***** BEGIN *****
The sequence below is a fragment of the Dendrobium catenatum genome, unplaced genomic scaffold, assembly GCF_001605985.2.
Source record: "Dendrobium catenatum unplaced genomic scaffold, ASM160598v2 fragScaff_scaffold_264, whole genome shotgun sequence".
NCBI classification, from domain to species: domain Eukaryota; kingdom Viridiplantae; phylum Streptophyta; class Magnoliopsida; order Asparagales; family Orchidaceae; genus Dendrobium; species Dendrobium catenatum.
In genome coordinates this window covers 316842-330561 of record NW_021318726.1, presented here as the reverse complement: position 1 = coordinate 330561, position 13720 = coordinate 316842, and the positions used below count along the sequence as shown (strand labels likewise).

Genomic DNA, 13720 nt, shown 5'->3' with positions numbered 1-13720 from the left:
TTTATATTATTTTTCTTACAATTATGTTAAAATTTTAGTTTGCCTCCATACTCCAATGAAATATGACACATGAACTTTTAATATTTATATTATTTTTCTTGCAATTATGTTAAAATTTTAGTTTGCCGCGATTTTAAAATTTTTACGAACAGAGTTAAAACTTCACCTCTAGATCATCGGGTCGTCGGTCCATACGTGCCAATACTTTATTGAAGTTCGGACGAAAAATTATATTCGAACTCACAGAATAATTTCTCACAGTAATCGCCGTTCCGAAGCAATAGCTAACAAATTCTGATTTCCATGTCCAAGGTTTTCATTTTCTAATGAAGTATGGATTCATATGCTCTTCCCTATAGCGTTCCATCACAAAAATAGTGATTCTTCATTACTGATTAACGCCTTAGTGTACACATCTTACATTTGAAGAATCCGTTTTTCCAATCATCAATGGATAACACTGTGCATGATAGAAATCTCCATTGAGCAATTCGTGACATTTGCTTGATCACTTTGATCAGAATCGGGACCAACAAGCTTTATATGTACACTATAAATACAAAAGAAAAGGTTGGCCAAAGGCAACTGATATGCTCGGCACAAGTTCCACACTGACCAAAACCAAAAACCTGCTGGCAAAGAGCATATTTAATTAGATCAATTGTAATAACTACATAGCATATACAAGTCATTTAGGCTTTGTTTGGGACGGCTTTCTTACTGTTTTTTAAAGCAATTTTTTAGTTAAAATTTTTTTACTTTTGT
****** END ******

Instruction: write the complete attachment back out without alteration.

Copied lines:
The sequence below is a fragment of the Dendrobium catenatum genome, unplaced genomic scaffold, assembly GCF_001605985.2.
Source record: "Dendrobium catenatum unplaced genomic scaffold, ASM160598v2 fragScaff_scaffold_264, whole genome shotgun sequence".
NCBI classification, from domain to species: domain Eukaryota; kingdom Viridiplantae; phylum Streptophyta; class Magnoliopsida; order Asparagales; family Orchidaceae; genus Dendrobium; species Dendrobium catenatum.
In genome coordinates this window covers 316842-330561 of record NW_021318726.1, presented here as the reverse complement: position 1 = coordinate 330561, position 13720 = coordinate 316842, and the positions used below count along the sequence as shown (strand labels likewise).

Genomic DNA, 13720 nt, shown 5'->3' with positions numbered 1-13720 from the left:
TTTATATTATTTTTCTTACAATTATGTTAAAATTTTAGTTTGCCTCCATACTCCAATGAAATATGACACATGAACTTTTAATATTTATATTATTTTTCTTGCAATTATGTTAAAATTTTAGTTTGCCGCGATTTTAAAATTTTTACGAACAGAGTTAAAACTTCACCTCTAGATCATCGGGTCGTCGGTCCATACGTGCCAATACTTTATTGAAGTTCGGACGAAAAATTATATTCGAACTCACAGAATAATTTCTCACAGTAATCGCCGTTCCGAAGCAATAGCTAACAAATTCTGATTTCCATGTCCAAGGTTTTCATTTTCTAATGAAGTATGGATTCATATGCTCTTCCCTATAGCGTTCCATCACAAAAATAGTGATTCTTCATTACTGATTAACGCCTTAGTGTACACATCTTACATTTGAAGAATCCGTTTTTCCAATCATCAATGGATAACACTGTGCATGATAGAAATCTCCATTGAGCAATTCGTGACATTTGCTTGATCACTTTGATCAGAATCGGGACCAACAAGCTTTATATGTACACTATAAATACAAAAGAAAAGGTTGGCCAAAGGCAACTGATATGCTCGGCACAAGTTCCACACTGACCAAAACCAAAAACCTGCTGGCAAAGAGCATATTTAATTAGATCAATTGTAATAACTACATAGCATATACAAGTCATTTAGGCTTTGTTTGGGACGGCTTTCTTACTGTTTTTTAAAGCAATTTTTTAGTTAAAATTTTTTTACTTTTGT